Highland bathhouse
The 86-year-old Highland bathhouse on the northeast corner of Montreal Avenue and Edgcumbe Road, shown from the back circa 2015.

1936 building has remained largely vacant since the old swimming pool closed in ’79

Will the third time be the charm for the old bathhouse in Highland Park? The Saint Paul Department of Parks and Recreation hopes so. The city issued another request for proposals for reusing the facility in January. 

“There’s been a high level of interest in seeing some kind of reuse of the Highland facility,” said Parks and Recreation director Andy Rodriguez.

The bids are due by February 3. A couple of potential bidders toured the facility on January 17.

All that remains of old swimming pool

The old bathhouse on the northeast corner of Montreal Avenue and Edgcumbe Road is all that remains of Highland Park’s former outdoor swimming pool. The city would like to see the building renovated and reopened as some sort of public amenity.  The Highland District Council (HDC) voted to support a new use for the building in 2015. HDC executive director Kathy Carruth said the council is waiting to see what its role could be as bidders come forward.

The bathhouse was built in 1936 by the Works Progress Administration, a federal jobs creation program. The Platteville limestone building was designed around the same time that Clarence “Cap” Wigington was designing municipal buildings all over Saint Paul. Wigington is recognized as the nation’s first African American municipal architect. However, historians have not been able to tie Wigington to the bathhouse building.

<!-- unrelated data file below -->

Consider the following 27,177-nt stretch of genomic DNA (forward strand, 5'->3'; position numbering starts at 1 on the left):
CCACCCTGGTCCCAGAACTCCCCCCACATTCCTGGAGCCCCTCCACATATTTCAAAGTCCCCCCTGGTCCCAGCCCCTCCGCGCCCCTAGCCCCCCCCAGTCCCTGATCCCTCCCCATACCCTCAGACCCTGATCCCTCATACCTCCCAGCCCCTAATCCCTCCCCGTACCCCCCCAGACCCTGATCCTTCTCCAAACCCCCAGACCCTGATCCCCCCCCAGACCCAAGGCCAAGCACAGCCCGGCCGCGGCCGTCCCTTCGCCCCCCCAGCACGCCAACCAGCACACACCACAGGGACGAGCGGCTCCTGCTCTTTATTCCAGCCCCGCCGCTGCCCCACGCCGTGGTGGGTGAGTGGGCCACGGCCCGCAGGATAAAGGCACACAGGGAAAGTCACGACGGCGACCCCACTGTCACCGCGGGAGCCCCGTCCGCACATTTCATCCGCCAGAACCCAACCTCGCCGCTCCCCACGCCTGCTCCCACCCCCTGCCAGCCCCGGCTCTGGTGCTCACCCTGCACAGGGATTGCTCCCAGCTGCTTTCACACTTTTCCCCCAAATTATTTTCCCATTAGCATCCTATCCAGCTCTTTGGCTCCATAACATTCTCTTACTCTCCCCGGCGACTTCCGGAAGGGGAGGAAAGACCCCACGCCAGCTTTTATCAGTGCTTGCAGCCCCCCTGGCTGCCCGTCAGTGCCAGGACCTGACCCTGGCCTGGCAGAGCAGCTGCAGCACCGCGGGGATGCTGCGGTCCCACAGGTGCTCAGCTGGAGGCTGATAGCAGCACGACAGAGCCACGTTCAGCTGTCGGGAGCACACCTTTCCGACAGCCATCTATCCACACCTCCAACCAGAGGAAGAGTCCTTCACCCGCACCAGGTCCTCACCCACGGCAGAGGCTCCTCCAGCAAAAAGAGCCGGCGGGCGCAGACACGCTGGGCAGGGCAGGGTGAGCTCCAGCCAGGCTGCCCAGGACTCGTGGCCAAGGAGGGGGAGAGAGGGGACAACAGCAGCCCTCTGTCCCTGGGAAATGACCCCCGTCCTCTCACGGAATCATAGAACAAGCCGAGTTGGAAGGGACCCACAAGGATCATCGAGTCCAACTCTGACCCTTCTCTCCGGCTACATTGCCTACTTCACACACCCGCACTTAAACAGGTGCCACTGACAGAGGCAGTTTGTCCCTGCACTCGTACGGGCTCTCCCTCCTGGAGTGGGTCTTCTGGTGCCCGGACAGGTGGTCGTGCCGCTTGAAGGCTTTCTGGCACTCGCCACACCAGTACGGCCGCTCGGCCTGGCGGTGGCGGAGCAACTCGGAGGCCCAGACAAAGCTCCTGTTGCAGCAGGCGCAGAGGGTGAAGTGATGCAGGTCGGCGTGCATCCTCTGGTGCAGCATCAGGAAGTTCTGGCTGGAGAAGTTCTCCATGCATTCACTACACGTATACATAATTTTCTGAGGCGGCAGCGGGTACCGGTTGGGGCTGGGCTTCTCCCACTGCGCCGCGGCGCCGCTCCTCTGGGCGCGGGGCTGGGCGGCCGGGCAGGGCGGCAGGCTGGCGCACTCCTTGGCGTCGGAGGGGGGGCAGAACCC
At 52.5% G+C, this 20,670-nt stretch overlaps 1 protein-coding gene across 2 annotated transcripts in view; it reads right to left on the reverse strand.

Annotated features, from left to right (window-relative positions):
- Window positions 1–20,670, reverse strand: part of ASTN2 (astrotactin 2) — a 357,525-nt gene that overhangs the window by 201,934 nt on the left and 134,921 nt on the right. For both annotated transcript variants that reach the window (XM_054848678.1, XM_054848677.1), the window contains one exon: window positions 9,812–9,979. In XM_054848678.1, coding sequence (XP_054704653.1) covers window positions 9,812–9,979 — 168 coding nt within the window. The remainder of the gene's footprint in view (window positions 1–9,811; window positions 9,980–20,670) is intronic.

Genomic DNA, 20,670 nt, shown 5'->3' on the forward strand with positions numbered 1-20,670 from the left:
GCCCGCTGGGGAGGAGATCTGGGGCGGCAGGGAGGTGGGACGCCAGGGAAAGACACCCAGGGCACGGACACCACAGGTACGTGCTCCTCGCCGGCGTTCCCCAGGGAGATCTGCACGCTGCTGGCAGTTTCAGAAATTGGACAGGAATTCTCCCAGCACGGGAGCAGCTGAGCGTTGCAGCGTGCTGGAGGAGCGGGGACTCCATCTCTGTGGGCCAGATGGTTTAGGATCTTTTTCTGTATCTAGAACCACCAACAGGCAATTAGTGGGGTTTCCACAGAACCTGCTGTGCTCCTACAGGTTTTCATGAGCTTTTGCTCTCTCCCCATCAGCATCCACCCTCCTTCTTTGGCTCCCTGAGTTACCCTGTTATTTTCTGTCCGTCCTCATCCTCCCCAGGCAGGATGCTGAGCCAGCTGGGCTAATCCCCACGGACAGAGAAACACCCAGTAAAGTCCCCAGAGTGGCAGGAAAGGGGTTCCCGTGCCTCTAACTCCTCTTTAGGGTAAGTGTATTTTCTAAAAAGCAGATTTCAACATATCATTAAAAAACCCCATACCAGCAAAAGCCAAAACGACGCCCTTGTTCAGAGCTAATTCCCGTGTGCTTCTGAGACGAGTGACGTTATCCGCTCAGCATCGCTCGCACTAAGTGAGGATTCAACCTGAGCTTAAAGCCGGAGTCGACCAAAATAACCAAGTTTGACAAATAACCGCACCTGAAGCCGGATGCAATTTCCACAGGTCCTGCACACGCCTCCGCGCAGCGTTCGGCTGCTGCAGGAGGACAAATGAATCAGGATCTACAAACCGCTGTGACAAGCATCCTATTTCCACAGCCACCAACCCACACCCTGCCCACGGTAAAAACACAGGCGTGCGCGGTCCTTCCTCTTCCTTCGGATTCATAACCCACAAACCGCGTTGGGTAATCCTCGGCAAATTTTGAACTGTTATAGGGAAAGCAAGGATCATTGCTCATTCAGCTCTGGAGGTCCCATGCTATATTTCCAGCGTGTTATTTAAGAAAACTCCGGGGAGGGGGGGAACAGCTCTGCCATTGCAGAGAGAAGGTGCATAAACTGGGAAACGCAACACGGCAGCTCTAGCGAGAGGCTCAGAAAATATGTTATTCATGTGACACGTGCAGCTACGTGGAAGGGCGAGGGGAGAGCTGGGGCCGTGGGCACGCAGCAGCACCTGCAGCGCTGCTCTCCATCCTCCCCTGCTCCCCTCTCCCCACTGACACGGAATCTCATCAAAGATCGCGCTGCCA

Used as storage for past four decades

When the Highland Park Aquatic Center opened across Montreal Avenue in 1979, the old bathhouse was closed. The city has used the building as storage from time to time. The structure was stabilized and the roof repaired several years ago.

Friends of Highland Arts, which has hosted events outside of the old bathhouse in recent years, has pushed for the building to become a year-round venue for arts and recreation with exhibit space, meeting rooms, disc golf and cross-country ski equipment rental, and a restaurant offering walkup service and limited seating.

 

house ad

 

The city sought proposals for a new building operator in 2015 and again in 2017. When no bids came in, city staff recruited potential new users. By early 2018, two proposals to manage the facility were brought forward, but neither materialized and the building has continued to sit empty.

— Jane McClure

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